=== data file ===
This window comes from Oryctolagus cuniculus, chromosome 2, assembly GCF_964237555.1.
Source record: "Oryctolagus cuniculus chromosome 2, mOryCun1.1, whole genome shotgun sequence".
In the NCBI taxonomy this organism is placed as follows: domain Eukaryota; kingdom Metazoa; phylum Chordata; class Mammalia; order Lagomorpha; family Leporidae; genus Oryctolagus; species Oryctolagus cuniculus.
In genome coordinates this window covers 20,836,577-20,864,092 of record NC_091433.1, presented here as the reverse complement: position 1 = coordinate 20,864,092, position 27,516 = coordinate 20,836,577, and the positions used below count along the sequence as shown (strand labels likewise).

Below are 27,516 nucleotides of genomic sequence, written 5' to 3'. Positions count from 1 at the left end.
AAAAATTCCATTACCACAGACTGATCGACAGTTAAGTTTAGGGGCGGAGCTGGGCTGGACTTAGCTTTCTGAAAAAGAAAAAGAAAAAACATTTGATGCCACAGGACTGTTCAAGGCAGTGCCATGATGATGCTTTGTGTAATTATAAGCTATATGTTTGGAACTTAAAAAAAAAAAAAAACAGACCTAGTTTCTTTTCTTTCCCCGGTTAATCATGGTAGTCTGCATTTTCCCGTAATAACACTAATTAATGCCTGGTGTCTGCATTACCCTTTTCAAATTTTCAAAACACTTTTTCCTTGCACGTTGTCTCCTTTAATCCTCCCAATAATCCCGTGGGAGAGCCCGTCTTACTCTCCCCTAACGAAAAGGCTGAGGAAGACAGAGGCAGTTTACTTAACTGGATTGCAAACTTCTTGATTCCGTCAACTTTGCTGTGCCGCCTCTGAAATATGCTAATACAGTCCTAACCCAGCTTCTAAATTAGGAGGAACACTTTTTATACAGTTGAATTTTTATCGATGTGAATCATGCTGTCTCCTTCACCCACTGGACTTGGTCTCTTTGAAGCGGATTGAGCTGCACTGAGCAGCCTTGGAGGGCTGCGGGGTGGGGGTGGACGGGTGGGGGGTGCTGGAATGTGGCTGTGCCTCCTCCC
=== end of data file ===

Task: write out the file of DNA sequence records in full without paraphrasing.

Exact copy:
This window comes from Oryctolagus cuniculus, chromosome 2, assembly GCF_964237555.1.
Source record: "Oryctolagus cuniculus chromosome 2, mOryCun1.1, whole genome shotgun sequence".
In the NCBI taxonomy this organism is placed as follows: domain Eukaryota; kingdom Metazoa; phylum Chordata; class Mammalia; order Lagomorpha; family Leporidae; genus Oryctolagus; species Oryctolagus cuniculus.
In genome coordinates this window covers 20,836,577-20,864,092 of record NC_091433.1, presented here as the reverse complement: position 1 = coordinate 20,864,092, position 27,516 = coordinate 20,836,577, and the positions used below count along the sequence as shown (strand labels likewise).

Below are 27,516 nucleotides of genomic sequence, written 5' to 3'. Positions count from 1 at the left end.
AAAAATTCCATTACCACAGACTGATCGACAGTTAAGTTTAGGGGCGGAGCTGGGCTGGACTTAGCTTTCTGAAAAAGAAAAAGAAAAAACATTTGATGCCACAGGACTGTTCAAGGCAGTGCCATGATGATGCTTTGTGTAATTATAAGCTATATGTTTGGAACTTAAAAAAAAAAAAAAACAGACCTAGTTTCTTTTCTTTCCCCGGTTAATCATGGTAGTCTGCATTTTCCCGTAATAACACTAATTAATGCCTGGTGTCTGCATTACCCTTTTCAAATTTTCAAAACACTTTTTCCTTGCACGTTGTCTCCTTTAATCCTCCCAATAATCCCGTGGGAGAGCCCGTCTTACTCTCCCCTAACGAAAAGGCTGAGGAAGACAGAGGCAGTTTACTTAACTGGATTGCAAACTTCTTGATTCCGTCAACTTTGCTGTGCCGCCTCTGAAATATGCTAATACAGTCCTAACCCAGCTTCTAAATTAGGAGGAACACTTTTTATACAGTTGAATTTTTATCGATGTGAATCATGCTGTCTCCTTCACCCACTGGACTTGGTCTCTTTGAAGCGGATTGAGCTGCACTGAGCAGCCTTGGAGGGCTGCGGGGTGGGGGTGGACGGGTGGGGGGTGCTGGAATGTGGCTGTGCCTCCTCCC